In 1978, DC comics underwent the “DC implosion” and several DC titles were planned for cancellation due to numerous market factors (e.g. , increased costs for comic production, economic recession, fewer readers, etc…) One of the titles planned for cancellation was Detective Comics due to lackluster sales – in fact, Detective Comics #480 was slated to be the last issue. The problem with cancelling Detective Comics was that it was one of DC’s signature titles (what do you think the ‘DC’ in DC comics stands for, anyways?) and DC comics was not too eager to throw away all of that history (Detective Comics would be celebrating its 40th anniversary in 1979) – so they decided the next best thing would be to merge it with the Batman Family series.
Batman Family was a series that began in 1975 (as a result of the “DC Explosion”) and focussed exclusively on Batman and his supporting cast (e.g., Robin, Batgirl, Alfred, Man-Bat, etc…). Batman Family was part of DC’s “Giant” series, so it contained more pages per issue and also cost a little bit more. At the time, it also had better sales than Detective Comics. The Batman Family series (ran until issue #20 in 1978) was edited by Julius Schwartz for the first 16 issues – Schwartz was best known for his complete overhaul of Batman in the mid-60s which involved making Batman more modern by eliminating the sillier aspects of the Batman mythos (e.g., Ace the Bat-Hound, Batwoman, Bat-Mite, space aliens) and redesigning the Batmobile. It’s kind of interesting that Batman Family had brought the Batman mythos “full circle” as stories about Batwoman and Ace the Bathound were now being reintegrated into the series under Schwartz’ editorship.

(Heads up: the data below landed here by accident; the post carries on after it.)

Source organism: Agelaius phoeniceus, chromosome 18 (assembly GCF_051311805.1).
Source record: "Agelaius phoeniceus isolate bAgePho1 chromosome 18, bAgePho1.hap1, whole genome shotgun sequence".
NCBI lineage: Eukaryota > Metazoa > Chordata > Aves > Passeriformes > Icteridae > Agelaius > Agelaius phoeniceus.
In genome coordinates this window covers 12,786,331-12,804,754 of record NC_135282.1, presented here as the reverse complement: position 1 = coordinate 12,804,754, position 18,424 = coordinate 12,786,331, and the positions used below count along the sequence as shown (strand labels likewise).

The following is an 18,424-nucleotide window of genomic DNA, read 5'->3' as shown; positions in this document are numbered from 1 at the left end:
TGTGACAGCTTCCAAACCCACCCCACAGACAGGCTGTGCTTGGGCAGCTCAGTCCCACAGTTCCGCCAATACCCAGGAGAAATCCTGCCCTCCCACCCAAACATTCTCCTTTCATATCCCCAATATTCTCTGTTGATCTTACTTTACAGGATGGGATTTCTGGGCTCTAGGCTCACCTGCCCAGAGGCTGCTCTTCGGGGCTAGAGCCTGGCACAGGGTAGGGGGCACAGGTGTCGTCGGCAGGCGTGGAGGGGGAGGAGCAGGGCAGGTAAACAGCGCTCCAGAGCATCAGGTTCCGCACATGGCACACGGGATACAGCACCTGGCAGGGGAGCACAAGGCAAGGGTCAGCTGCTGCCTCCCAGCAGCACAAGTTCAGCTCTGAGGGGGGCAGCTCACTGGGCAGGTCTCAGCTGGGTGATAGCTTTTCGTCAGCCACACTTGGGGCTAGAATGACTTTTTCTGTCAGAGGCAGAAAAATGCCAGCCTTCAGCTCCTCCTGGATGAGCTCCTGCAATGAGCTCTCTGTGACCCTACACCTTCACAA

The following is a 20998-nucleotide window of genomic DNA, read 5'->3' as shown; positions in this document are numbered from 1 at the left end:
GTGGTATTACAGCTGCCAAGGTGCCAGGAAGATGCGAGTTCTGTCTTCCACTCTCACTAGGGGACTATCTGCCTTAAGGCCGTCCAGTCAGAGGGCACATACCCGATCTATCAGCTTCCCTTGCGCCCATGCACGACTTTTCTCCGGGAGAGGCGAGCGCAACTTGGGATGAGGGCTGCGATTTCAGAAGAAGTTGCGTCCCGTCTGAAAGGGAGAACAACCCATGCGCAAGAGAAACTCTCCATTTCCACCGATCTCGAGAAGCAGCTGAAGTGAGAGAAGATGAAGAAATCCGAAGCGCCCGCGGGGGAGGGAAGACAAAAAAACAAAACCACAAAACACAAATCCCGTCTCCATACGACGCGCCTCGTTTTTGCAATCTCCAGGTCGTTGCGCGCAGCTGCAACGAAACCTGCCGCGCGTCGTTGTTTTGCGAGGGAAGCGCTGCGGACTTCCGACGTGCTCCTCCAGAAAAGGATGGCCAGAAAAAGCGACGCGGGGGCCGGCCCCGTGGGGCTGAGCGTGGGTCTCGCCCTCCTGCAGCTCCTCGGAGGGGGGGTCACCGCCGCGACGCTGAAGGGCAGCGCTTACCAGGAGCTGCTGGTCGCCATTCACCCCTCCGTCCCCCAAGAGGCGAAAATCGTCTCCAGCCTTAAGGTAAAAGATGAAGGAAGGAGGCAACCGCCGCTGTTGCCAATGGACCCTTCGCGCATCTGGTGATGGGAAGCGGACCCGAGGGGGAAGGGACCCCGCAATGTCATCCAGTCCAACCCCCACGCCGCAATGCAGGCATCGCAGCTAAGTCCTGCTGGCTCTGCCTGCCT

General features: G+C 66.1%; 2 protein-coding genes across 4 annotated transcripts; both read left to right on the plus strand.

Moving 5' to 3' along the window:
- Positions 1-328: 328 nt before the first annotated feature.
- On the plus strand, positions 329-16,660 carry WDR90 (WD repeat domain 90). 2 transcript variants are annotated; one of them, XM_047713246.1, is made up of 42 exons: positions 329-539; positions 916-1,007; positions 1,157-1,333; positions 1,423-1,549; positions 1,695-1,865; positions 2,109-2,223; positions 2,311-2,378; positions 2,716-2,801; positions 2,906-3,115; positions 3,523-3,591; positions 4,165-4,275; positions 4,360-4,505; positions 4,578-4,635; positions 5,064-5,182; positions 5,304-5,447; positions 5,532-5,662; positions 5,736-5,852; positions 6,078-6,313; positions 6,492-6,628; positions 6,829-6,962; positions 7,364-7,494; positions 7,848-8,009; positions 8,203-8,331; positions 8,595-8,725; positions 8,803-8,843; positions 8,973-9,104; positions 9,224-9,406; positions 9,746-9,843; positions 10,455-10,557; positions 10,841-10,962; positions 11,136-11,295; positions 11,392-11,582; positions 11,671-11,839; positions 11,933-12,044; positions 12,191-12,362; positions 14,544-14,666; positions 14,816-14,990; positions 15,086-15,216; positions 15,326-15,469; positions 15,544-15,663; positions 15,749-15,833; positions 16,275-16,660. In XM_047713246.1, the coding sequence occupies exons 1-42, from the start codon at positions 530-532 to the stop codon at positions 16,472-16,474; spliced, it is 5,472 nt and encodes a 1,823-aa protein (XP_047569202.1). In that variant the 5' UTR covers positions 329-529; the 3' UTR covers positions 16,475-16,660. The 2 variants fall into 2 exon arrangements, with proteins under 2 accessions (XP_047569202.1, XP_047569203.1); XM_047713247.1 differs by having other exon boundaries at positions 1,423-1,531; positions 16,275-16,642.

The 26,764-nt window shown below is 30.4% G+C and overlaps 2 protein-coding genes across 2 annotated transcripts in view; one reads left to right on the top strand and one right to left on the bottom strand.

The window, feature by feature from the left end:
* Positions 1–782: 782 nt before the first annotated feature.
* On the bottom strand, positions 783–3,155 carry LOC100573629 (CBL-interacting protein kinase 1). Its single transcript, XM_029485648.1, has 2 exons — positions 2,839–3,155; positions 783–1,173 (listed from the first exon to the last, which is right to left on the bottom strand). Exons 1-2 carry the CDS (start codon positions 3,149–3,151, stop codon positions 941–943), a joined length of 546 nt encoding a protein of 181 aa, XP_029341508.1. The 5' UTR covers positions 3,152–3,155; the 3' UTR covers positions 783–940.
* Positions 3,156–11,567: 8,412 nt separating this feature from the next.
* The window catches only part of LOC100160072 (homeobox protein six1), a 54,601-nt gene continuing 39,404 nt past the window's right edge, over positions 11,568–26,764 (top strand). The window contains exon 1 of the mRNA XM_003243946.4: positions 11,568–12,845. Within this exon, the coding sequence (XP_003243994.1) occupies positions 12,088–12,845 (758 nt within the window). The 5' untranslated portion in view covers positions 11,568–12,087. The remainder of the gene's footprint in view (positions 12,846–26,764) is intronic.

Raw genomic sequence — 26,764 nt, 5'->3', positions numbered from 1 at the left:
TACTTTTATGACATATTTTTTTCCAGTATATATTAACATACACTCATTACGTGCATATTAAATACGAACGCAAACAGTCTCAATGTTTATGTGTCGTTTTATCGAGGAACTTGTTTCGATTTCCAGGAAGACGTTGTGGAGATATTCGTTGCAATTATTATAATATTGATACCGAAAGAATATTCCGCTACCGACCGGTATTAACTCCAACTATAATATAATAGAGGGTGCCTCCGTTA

In 1978 Batman Family was cancelled at issue #20, and two months later Detective Comics #481 became a 68-page ‘Dollar’ book. The new Detective Comics #481 picked up where Batman Family left off – even going so far as to print fan mail for the last issues of the Batman Family series. The revamped Detective Comics now contained 2 Batman stories, a Robin story, a Batgirl story, and a couple stories featuring any characters that might fit in with the ‘detective’ theme of the series. Originally, the whole idea of Detective Comics was to feature stories about detectives solving crimes (whether they be official, private, intellectual, hard-boiled, humorous, or serious) so many different types of DC characters had a chance to be featured in this series. Paul Levitz became the editor starting with issue #482, as Schwartz had been assigned to the Superman titles. Paul Levitz promised fans the return of obscure Batman villains and the end of multiple Batman stories per issue (both of which he delivered on). Detective Comics went back to its regular-sized format and price with issue #496, hence the end of the Batman Family saga.
This was a really good time to be a Batman (or Batgirl or Robin) fan reading Detective Comics as it contained:
- A Batman story, a Batgirl story and a Robin story (sometimes even a Batgirl/Robin team-up story)
- 68-pages with no ads (6 stories per issue)
- A wrap-around cover that sometimes featured a pin-up on the back
- Self-contained stories with no ongoing Batman drama. (These were the best kind of Silver Age tales as they usually contained a mystery that the reader was able to solve by the end of the story if he was carefully watching for the clues)
- A whole slew of villains from Batman’s rogues gallery (e.g., Killer Moth, Ra’s Al Ghul, the League of Assassins, the Sensei, Scarecrow, Maxie Zeus, the Riddler, the Crime Doctor, the Penguin)
- Back-up features starring the Demon, the Human Target, Black Lightning, the Atom, Roy Raymond TV detective, Elongated Man, the Odd Man, and the Red Tornado
Detective Comics #485 is infamous for being the last silver-age appearance of Batwoman (as she is murdered by the League of Assassins in that issue). When asked why she was killed off, writer Dennis O’Neil simply stated “we already had a Batgirl, we didn’t need a Batwoman”*. I’m sure the death of Batwoman didn’t hurt sales, either. Originally, Batwoman was introduced (Detective Comics #233) as a love interest for Batman in order to quell the homosexual allegations about the Batman and Robin relationship. Bronze Tiger (formerly of DC’s Richard Dragon, Kung Fu Fighter) gets a second life as a League of Assassins member – and is introduced in the same issue Batwoman is killed off. Additionally, in Pre-Crisis continuity, Batgirl had a brother named Tony Gordon who was somehow involved with communists (Tony doesn’t exist Post-Crisis).